Etc. -- J. Watmough dies of wounds, 1915
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The following is from a page 1 article in the 20 May 1915 issue of 
the Simcoe Reformer newspaper.

First Simcoe Man to Give His Life for the Empire

Following a telegram to the effect that Pte. John S. Watmough was wounded in the battle before Ypres, came the sad intelligence Sunday that he had succumbed to his injuries.

Pte. Watmough is the eldest son of [A]. Watmough, market gardener, living in the southwest corner of the town. He was a member of the first contingent to leave Simcoe, and was one of the 4th Batt. who gave their lives in the big battle around Ypres on April 22 and 23.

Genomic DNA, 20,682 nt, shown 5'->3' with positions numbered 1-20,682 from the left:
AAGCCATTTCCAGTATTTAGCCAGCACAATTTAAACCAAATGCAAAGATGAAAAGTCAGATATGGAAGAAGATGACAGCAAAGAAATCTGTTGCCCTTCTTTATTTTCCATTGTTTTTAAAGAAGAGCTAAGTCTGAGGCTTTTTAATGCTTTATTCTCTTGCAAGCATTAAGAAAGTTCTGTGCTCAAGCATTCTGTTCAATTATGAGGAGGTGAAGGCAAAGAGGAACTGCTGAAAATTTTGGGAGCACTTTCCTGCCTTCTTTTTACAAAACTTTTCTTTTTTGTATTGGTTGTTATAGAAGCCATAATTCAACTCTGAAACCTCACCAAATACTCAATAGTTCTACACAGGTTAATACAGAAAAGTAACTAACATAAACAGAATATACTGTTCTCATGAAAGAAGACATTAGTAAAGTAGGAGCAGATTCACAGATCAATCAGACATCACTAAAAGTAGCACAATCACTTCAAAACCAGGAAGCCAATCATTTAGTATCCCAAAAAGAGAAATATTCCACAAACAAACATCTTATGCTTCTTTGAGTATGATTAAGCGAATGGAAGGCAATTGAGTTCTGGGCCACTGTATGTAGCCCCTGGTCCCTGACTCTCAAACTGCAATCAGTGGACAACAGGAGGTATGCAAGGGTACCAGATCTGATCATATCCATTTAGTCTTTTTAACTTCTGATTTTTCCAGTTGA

He was 23 years old and had been living her for several years. He had been employed at the Dominion Canners plant and was well liked among his fellow workers.

Among the others listed with the wounded are Ptes. James Dean, Robt. Towland and David Cormack, and Sergt. E. A. Pratt of Courtland.

The following is from page 1 articles in the 13 Sep 1917 and 
20 Sep 1917 issues of the Simcoe Reformer newspaper.


Of Simcoe. Member of Norfolk's First Contingent. 
Died of wounds received at the Battle of Langemarch, 
15 Apr 1915. First man from Norfolk to die overseas.

The CEF Database includes mention of 
John Snowden Watmough (11156) but 
does not include his Attestation Paper.

John Watmough

Also see
Who Died First?

Copyright 2013-2014 John Cardiff